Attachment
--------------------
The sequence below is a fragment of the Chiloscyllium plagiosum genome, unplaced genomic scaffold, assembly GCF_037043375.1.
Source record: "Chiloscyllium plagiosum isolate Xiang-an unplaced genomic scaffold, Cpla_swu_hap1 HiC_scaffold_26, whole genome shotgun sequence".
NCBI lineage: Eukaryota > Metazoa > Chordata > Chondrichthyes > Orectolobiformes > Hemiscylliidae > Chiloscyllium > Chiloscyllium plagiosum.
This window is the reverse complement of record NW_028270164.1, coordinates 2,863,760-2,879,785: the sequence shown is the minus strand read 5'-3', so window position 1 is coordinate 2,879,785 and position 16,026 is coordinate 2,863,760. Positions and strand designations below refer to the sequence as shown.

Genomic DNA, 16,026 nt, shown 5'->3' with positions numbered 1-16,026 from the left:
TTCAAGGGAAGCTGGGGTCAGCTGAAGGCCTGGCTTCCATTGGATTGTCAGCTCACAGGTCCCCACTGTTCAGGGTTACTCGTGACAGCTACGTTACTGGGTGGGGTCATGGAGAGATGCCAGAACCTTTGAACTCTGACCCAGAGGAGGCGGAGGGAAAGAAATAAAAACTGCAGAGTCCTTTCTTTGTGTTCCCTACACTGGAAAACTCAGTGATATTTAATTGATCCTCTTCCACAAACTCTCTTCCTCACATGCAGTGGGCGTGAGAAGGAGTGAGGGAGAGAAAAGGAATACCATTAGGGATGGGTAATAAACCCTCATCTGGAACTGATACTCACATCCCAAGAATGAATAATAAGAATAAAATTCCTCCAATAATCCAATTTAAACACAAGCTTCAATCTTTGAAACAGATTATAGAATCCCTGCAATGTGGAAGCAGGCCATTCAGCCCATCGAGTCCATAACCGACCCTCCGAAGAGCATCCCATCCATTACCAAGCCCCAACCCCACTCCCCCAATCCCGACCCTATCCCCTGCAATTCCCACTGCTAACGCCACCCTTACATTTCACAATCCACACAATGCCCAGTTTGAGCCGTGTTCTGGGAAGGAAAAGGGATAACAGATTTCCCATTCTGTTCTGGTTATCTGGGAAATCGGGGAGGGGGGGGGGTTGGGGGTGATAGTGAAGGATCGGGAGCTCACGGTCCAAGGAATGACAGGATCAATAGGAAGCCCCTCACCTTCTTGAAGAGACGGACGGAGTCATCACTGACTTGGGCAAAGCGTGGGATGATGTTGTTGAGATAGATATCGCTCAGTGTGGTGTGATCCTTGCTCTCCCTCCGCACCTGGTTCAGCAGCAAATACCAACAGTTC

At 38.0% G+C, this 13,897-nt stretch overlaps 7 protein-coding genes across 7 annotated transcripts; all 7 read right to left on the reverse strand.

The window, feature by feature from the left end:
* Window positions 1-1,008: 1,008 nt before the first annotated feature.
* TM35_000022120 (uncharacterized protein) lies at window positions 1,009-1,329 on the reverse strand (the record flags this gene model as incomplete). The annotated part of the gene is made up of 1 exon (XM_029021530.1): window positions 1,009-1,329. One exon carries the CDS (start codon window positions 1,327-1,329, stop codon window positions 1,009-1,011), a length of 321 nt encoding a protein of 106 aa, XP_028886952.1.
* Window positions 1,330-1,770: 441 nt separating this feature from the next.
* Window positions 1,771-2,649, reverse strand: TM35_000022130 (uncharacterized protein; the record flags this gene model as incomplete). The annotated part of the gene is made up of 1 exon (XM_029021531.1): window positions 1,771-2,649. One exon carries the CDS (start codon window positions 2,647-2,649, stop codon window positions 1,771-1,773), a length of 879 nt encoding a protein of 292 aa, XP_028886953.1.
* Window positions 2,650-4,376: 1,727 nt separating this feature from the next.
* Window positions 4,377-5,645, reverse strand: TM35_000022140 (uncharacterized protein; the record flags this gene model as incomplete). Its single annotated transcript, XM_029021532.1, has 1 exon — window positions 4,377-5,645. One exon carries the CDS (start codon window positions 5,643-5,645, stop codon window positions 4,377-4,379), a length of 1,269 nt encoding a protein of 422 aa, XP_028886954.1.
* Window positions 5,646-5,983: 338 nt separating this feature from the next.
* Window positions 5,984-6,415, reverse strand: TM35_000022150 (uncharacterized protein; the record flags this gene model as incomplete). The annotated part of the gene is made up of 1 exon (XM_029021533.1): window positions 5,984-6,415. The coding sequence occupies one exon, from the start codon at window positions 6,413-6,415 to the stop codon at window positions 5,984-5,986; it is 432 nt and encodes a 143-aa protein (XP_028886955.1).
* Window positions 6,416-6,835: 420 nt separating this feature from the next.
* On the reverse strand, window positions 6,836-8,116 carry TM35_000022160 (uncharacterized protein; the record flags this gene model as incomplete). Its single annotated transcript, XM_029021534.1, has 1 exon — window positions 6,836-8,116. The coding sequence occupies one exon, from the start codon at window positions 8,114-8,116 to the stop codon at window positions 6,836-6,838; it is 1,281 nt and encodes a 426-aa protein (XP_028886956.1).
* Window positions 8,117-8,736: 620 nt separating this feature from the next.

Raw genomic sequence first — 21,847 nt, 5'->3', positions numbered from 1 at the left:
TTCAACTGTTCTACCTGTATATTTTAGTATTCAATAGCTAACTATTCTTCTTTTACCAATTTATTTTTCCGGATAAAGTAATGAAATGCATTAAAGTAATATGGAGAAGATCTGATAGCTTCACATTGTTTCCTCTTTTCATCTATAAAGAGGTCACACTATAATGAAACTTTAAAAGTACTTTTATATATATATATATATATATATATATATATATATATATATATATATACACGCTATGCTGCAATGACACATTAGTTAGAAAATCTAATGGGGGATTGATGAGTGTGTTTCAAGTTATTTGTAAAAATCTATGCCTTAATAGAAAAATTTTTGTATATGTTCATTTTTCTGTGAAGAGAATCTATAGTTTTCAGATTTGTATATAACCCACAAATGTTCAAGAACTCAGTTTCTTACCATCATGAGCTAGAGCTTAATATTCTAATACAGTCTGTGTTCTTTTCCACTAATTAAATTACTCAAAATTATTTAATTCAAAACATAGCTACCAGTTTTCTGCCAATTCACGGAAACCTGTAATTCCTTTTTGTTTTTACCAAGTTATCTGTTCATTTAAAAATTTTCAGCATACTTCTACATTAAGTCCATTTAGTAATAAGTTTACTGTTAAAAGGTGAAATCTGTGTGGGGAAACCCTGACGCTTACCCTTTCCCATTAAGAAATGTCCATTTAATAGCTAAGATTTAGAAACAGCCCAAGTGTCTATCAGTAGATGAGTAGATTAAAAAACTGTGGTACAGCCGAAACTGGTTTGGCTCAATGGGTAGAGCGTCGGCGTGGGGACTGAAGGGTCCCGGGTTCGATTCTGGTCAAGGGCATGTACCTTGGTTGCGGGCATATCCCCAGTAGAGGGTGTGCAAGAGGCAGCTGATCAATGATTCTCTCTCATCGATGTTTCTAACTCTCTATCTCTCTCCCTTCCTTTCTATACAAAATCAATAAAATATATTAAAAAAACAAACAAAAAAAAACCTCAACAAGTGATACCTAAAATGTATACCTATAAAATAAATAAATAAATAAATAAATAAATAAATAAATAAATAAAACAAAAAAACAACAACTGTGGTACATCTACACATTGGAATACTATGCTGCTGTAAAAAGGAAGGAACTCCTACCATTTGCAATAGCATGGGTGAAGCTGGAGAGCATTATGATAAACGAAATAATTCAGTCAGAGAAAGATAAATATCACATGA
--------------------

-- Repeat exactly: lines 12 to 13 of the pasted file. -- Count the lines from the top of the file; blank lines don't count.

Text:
* Window positions 1,771-2,649, reverse strand: TM35_000022130 (uncharacterized protein; the record flags this gene model as incomplete). The annotated part of the gene is made up of 1 exon (XM_029021531.1): window positions 1,771-2,649. One exon carries the CDS (start codon window positions 2,647-2,649, stop codon window positions 1,771-1,773), a length of 879 nt encoding a protein of 292 aa, XP_028886953.1.
* Window positions 2,650-4,376: 1,727 nt separating this feature from the next.